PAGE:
Advis shall review all applicable federal government statutes, regulations, and requirements regarding the development/operations of the hospital, including LTACH designation as per guides of the Centers for Medicare and Medicaid (CMS), and shall structure the LTACH in a manner to comply with applicable federal laws and regulations, either as free-standing or hospital within a hospital designation. Some of the key areas of development under a contract with us will include:

  • Federal and state regulatory compliance
  • Organizational structure
  • Finance/reimbursement
  • Bed allocation
  • Product line structuring
  • Facility space utilization
  • Mock survey – Assure readiness for CMS certification and state licensure
  • Orientation and educational work sessions with clinical staff and physicians
  • Case management integration

We will also serve as liaison with the Fiscal Intermediary to assure a smooth working relationship before and after exemption. Advis will work in conjunction with the architect and/or contractor to advise as to space configuration for the LTACH to optimize the design for programmatic and marketing positioning and to assure compliance with applicable federal hospital regulations.

An organizational management structure will be recommended in compliance with federal regulations and to enhance productivity and promote an outcome-based philosophy amongst administrative and clinical staff.

We provide consultation both on- and off-site through the tenure of the project.

Once licensed as an acute care hospital and exempted as a LTACH, we are available to assist our clients in the management and oversight of the LTACH. Advis can provide management with a focus on:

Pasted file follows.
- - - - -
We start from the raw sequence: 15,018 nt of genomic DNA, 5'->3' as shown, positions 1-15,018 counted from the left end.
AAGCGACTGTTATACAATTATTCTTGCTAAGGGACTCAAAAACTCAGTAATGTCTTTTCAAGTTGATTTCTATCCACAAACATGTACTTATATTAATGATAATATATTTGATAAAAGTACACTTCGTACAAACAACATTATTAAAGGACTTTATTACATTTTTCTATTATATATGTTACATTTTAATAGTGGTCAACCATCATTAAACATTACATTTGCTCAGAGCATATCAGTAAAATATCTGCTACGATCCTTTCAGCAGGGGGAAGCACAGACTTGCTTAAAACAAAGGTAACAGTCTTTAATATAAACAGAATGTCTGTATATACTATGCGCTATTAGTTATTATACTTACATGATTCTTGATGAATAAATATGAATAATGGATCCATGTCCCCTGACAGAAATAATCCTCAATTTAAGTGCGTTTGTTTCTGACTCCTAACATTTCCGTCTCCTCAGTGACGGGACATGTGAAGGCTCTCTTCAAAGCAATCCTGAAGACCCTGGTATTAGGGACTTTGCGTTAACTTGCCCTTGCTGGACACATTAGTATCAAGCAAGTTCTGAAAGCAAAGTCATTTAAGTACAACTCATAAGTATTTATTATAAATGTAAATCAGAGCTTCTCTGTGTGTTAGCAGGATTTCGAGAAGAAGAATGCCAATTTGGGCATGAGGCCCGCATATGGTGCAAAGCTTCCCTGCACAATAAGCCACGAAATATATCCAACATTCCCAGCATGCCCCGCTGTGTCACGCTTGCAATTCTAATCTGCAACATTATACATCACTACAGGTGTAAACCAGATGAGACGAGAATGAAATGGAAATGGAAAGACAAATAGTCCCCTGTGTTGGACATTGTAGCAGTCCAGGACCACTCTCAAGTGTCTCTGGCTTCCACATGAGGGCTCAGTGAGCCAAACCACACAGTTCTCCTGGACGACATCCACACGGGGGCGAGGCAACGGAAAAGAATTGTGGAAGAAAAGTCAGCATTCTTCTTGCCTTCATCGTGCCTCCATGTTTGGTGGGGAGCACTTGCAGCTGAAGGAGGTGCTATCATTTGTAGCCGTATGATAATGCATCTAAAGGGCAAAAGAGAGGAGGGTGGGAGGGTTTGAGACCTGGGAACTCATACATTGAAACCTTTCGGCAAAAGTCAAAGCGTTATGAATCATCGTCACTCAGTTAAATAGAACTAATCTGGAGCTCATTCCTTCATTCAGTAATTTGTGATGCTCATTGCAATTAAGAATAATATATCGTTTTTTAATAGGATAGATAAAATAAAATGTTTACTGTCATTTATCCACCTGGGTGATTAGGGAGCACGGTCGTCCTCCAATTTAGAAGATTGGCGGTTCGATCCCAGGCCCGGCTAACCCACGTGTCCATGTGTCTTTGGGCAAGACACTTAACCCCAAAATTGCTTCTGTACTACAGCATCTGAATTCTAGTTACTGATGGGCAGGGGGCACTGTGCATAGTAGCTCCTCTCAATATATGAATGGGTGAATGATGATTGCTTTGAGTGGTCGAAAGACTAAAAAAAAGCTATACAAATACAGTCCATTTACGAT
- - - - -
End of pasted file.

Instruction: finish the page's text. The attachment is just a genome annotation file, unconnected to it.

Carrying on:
• Regulatory compliance
  • Financial management
  • Clinical program development
  • Census monitoring
  • Case management

LTACH Overview

A LTACH, as recognized by 42 CFR 412.23(e), generally provides diagnostic and medical treatment to patients with chronic disease or complex medical conditions whose average length of stay for Medicare patients exceeds 25 days. It is important to remember a LTACH is an acute care hospital. The only difference is the Medicare aggregate length of stay (at the end of the year) must be greater than 25 days. Not all patients will have a length of stay of 25 days but the target range is 18-35 days.

LTACHs have become essential to an effective continuum of care as a key venue within a health system. LTACHs are the mirror image of the short-term acute care hospital serving patients whose medical condition requires a stay longer than the CMS prescribed DRG.

While LTACHs are not limited in the diagnoses that may be treated, most LTACHs specialize in one or more product lines. For example, LTACHs developed by Advis typically offer specialty programs for medically complex, cardiac, pulmonary and complex rehabilitation patients. LTACHs offer programs for and specialize in, a patient population that the other post-acute settings do not offer. It’s a venue for those patients with acute care needs requiring a long length of stay.